Irish citizens have voted to repeal the constitution’s Eighth Amendment, which has effectively banned abortion in Ireland since 1983. Although polls in the weeks leading up to the referendum showed a close race, two-thirds of voters supported a repeal.
The referendum set a record turnout of 64.51%. The Yes campaign received 1,429,981 votes, while the No campaign received 723,632, equating to a respective 66.4% and 33.6% of the electorate.
The Irish cabinet will meet on Tuesday to discuss draft legislation permitting unrestricted abortions within the first 12 weeks of pregnancy and up to 24 weeks in special cases. Irish Prime Minister Leo Varadkar said on Saturday that the hoped the new legislation would take effect before the end of the year.
The result marks “a rejection of an Ireland that treats women as second-class citizens,” said Orla O’Connor, co-director of the Together for Yes campaign. She added that it was “a monumental day for women in Ireland,” according to The Guardian.
The news was welcomed by many European leaders. British Prime Minister Theresa May said the referendum “was an impressive show of democracy which delivered a clear and unambiguous result.” Mrs May congratulated the Yes campaign on its success, as well as the Irish people.
French President Emmanuel Macron said that Ireland has made history and tweeted that “this vote will stand as an essential symbol for women’s freedom.”
However, many Irish voters were disappointed by the result. Some worshippers attending Sunday Mass at St. Mary’s Pro Cathedral in Dublin said the outcome “reflects a weakening of the Catholic Church’s historic influence and fills them with dread for Ireland’s future,” according to AP.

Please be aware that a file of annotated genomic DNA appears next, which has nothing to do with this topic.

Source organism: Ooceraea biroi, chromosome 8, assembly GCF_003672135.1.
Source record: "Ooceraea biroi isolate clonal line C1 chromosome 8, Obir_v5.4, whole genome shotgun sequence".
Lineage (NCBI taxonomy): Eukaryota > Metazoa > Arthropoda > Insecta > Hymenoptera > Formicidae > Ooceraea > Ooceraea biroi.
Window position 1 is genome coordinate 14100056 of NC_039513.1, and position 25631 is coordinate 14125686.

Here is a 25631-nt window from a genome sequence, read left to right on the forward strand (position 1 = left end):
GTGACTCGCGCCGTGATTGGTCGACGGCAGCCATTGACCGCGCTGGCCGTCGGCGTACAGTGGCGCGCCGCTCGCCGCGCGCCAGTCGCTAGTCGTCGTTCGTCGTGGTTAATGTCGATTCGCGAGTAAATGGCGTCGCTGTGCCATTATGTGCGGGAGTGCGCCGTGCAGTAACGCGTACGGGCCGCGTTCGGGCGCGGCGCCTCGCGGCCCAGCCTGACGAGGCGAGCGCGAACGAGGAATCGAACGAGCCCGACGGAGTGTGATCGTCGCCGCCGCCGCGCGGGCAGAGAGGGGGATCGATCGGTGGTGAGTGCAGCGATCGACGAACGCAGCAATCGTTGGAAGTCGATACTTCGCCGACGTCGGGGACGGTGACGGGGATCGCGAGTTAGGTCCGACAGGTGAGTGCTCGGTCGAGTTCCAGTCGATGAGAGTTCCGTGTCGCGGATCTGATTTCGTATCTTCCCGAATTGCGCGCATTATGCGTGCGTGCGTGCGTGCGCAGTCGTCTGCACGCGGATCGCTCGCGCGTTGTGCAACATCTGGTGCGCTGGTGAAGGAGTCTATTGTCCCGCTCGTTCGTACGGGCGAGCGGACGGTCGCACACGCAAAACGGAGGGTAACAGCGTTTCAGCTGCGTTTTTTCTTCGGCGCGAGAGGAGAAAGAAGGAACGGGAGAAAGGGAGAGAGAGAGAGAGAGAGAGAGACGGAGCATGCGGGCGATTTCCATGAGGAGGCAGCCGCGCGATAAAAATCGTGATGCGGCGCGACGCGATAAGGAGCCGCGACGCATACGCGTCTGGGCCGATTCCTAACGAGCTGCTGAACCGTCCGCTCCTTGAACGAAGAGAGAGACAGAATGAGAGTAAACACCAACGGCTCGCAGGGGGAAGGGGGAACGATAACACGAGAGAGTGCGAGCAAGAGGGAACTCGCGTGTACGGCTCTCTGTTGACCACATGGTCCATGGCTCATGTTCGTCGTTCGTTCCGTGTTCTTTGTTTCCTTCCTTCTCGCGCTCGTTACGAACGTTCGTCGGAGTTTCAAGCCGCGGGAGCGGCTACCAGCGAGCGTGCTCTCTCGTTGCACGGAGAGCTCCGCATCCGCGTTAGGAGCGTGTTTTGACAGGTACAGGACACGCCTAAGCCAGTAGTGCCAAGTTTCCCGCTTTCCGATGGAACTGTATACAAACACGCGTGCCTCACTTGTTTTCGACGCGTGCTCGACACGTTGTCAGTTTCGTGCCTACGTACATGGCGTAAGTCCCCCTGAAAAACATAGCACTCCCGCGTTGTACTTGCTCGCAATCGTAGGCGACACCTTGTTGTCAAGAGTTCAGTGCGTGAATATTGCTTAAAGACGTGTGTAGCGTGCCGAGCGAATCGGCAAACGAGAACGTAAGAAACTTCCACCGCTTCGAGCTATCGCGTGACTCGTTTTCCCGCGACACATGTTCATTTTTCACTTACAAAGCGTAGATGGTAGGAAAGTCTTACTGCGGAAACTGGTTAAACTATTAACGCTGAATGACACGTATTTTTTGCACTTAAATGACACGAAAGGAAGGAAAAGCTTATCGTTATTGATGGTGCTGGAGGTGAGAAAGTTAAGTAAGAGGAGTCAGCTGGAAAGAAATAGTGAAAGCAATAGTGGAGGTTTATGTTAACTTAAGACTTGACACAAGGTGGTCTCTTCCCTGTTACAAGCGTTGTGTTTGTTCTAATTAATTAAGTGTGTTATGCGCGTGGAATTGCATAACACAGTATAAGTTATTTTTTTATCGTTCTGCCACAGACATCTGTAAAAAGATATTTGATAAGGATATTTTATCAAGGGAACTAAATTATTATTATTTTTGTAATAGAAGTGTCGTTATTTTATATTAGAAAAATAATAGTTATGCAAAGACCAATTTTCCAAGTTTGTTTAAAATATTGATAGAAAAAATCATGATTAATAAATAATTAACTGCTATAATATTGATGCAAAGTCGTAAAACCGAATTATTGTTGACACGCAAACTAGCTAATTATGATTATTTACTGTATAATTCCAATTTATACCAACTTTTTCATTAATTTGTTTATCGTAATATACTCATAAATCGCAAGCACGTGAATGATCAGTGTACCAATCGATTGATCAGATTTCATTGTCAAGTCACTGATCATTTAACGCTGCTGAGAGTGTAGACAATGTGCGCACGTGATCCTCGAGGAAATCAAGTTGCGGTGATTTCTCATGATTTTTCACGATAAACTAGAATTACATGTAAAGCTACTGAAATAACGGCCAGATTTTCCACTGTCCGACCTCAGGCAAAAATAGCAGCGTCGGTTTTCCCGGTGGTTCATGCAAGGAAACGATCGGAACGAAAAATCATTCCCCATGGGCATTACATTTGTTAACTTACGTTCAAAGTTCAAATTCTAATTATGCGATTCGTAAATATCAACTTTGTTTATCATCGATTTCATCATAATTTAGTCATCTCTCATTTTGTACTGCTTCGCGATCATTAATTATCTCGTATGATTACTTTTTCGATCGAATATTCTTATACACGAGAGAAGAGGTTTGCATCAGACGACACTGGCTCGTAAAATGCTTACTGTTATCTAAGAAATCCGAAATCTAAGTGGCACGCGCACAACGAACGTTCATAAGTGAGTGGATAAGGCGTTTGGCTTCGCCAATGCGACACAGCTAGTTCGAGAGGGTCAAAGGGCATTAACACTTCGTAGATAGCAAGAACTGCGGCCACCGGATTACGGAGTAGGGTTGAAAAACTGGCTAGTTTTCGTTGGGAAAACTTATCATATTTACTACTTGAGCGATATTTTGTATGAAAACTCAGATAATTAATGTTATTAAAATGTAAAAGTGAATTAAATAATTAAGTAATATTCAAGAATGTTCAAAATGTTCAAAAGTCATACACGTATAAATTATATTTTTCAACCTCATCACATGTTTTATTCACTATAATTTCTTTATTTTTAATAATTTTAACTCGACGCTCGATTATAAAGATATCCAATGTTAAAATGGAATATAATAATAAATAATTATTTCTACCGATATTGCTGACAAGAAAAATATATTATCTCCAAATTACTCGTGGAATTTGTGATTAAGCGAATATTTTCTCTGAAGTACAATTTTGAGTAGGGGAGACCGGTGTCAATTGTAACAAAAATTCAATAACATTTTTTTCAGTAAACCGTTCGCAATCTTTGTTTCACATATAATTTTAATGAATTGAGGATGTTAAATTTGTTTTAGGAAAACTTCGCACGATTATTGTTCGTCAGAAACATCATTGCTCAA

Many have speculated that the abortion debate will now turn to Northern Ireland. Unlike other parts of the United Kingdom, abortions are banned in Northern Ireland except in cases where the mother’s life or mental health is at risk.
Mrs May has already faced calls to modify Northern Ireland’s abortion laws and bring them in line with those in the rest of the UK, which allow abortions up to 24 weeks.
On Sunday, a spokeswoman for Mrs May said the rules should only be changed by a government in Northern Ireland, reports Reuters. However, the collapse of a power sharing administration last year has left Northern Ireland without a devolved government, allowing British officials to make many major decisions in the region.
Grainne Teggart, Amnesty International’s Northern Ireland campaign manager, told BBC News, “The UK government needs to ensure that no woman on the island of Ireland is left behind, and that women In Northern Ireland can access free, safe and legal abortion at home.”
Women in Northern Ireland seeking abortions are often forced to travel to other areas in the UK. The Scottish government announced last summer that women from Northern Ireland would be offered free abortions in Scotland on the NHS.